Mark DeRosa wants to be the next general manager of the Houston Astros.
On MLB Network yesterday morning, analyst and former major league utility player Mark DeRosa proposed another trade for the Houston Astros. This one was to acquire a former American League MVP. In the hypothetical deal, the Astros would acquire six-time All-Star Justin Verlander, reliable left-handed reliever Justin Wilson, and cash.
The Tigers would get No. 1 prospect Francis Martes, No. 2 prospect Kyle Tucker (who was mistakenly called Preston Tucker by DeRosa), major league fourth outfielder Jake Marisnick (or Marisnik) and right-handed pitcher David Paulino.
Even though this deal would bring the Astros national attention for such a huge trade, Verlander, with all of his accolades with the Detroit Tigers, may not be the best option for long-term. Let’s break this trade down.
The Tigers haul
Obviously, the main draw of this trade would be the Tigers’ ace. In his 13th season in a Tiger uniform, Verlander has been considered as one of the top pitchers in the game. Currently fourth in terms of wins by active starting pitchers with 178, he has a career 3.51 ERA with a 1.20 WHIP.
After having a comeback season in 2016, finishing second in AL Cy Young voting, Verlander has struggled a bit this season. In 16 starts, the 34-year-old has a 4.47 ERA with a 1.45 WHIP. The strikeouts are still a major part of his game, averaging 8.7 per nine innings.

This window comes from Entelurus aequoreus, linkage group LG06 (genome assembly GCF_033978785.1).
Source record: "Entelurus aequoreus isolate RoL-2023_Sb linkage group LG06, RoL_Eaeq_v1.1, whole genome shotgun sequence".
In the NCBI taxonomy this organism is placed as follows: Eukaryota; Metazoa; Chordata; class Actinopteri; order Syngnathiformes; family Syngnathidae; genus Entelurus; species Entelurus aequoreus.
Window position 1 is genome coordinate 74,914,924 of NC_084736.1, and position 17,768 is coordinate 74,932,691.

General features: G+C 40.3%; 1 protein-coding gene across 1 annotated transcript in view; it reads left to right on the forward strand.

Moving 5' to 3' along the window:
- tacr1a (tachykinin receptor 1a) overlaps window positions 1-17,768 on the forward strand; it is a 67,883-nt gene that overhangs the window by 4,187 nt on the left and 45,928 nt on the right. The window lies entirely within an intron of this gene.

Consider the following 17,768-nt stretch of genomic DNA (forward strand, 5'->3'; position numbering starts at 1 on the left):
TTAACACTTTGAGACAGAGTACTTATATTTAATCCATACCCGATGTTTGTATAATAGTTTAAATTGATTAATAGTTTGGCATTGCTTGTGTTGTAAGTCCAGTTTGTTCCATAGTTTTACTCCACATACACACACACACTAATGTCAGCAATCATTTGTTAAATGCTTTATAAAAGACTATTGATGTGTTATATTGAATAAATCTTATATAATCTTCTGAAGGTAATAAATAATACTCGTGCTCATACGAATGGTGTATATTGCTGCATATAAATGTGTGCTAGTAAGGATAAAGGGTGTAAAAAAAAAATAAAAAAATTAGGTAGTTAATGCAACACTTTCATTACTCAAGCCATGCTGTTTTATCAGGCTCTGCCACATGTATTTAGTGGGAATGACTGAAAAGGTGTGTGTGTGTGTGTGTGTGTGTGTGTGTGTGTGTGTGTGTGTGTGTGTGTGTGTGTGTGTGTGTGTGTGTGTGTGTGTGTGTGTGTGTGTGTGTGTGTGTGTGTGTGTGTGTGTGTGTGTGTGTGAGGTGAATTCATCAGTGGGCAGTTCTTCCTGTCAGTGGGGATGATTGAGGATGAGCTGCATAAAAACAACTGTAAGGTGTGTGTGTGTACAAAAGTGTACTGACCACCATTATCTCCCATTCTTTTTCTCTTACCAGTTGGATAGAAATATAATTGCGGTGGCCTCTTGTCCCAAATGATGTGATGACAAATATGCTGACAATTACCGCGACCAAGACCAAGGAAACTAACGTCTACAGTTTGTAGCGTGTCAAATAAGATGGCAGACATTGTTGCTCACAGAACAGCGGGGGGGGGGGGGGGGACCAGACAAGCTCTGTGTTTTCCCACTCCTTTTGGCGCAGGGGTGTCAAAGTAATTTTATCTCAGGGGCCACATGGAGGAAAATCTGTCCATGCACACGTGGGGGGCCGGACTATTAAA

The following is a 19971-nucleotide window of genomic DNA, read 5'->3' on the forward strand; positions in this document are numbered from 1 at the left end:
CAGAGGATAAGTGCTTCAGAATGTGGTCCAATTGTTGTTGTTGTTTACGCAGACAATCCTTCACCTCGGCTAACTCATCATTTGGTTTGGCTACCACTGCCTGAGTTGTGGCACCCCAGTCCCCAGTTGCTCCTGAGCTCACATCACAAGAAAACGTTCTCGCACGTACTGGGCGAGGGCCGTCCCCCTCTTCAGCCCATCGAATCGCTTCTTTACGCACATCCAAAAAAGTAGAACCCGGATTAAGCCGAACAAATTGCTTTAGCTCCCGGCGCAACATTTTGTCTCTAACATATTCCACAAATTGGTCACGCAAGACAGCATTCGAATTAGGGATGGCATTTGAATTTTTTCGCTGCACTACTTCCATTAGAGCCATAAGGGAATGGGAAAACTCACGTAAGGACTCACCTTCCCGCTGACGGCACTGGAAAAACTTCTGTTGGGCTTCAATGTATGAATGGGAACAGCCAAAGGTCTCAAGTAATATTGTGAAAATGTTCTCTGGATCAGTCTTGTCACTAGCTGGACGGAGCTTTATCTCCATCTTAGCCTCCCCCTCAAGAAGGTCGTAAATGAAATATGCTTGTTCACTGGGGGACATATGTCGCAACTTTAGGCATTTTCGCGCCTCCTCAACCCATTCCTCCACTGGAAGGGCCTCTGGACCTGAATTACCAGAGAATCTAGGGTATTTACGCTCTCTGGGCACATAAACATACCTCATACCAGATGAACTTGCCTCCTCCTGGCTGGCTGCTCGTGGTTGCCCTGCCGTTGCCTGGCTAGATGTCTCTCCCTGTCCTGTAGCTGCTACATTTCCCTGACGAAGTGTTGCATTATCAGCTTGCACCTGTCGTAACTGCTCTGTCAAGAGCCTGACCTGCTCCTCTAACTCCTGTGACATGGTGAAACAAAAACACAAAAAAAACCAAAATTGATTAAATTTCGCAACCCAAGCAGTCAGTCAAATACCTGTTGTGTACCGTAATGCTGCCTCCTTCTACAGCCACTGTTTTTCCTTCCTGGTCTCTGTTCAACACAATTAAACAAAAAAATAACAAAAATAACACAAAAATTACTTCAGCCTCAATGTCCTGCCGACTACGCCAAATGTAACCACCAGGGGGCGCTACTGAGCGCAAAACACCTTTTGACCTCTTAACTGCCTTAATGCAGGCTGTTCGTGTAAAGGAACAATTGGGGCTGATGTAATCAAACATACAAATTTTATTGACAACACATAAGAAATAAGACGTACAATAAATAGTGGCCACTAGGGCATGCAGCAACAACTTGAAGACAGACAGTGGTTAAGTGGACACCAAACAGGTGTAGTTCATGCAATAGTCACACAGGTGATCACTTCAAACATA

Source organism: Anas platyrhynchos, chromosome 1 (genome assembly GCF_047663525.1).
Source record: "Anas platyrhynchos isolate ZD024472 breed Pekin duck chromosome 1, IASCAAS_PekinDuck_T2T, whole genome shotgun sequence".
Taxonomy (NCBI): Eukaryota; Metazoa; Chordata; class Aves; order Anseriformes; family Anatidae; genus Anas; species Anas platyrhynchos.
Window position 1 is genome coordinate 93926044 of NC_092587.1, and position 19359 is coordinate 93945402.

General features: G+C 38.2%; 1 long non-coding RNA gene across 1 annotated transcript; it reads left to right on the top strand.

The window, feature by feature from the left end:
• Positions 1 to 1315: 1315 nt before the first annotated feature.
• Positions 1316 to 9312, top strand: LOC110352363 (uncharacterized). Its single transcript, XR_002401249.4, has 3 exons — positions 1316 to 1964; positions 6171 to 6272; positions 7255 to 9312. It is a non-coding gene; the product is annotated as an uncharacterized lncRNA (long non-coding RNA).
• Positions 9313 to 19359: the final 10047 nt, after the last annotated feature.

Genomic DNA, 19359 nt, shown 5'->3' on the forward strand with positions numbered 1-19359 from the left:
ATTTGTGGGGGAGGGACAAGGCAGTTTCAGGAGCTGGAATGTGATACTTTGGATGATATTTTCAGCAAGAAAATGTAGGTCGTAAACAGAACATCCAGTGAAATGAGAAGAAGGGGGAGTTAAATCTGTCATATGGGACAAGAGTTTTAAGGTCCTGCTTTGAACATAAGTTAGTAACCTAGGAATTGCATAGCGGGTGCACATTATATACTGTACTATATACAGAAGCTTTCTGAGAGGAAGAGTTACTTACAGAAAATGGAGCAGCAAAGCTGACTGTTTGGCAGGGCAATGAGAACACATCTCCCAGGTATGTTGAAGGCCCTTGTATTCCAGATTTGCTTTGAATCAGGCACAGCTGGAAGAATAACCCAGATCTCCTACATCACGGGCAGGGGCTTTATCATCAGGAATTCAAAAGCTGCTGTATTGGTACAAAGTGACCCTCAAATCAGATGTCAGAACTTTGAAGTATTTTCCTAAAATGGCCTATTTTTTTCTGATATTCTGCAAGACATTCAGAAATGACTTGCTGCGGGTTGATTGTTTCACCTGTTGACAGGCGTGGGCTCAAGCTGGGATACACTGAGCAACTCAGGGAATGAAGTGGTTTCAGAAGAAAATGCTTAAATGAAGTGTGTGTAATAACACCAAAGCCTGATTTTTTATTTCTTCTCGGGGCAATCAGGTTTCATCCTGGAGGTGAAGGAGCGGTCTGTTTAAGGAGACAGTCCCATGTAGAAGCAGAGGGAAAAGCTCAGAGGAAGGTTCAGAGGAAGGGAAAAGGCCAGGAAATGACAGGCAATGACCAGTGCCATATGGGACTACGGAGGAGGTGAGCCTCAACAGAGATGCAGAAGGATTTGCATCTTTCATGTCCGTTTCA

However, control has become much more difficult this season than in years past. He now leads the league with 44 walks in 94.2 innings of work, walking 10.6 percent of all batters faced, the highest of his career.
The real prize possession in this deal may be the left-handed reliever Justin Wilson. In the middle of his second season with the Tigers, Wilson has a 2.76 ERA with a 1.02 WHIP, the best in his six-year career. With only a .170 batting average against, he is striking out a career-high 36.8 percent of batters faced.
Wilson’s high strikeout rate is due to the swing-and-miss he carries in his arsenal. He throws either a four-seam fastball or a cutter 87.8 percent of the time. With the high velocity on his pitches, throwing his four-seam fastball in the high-nineties, opposing batters are only making contact in the strike zone a career-low 78.2 percent of the time.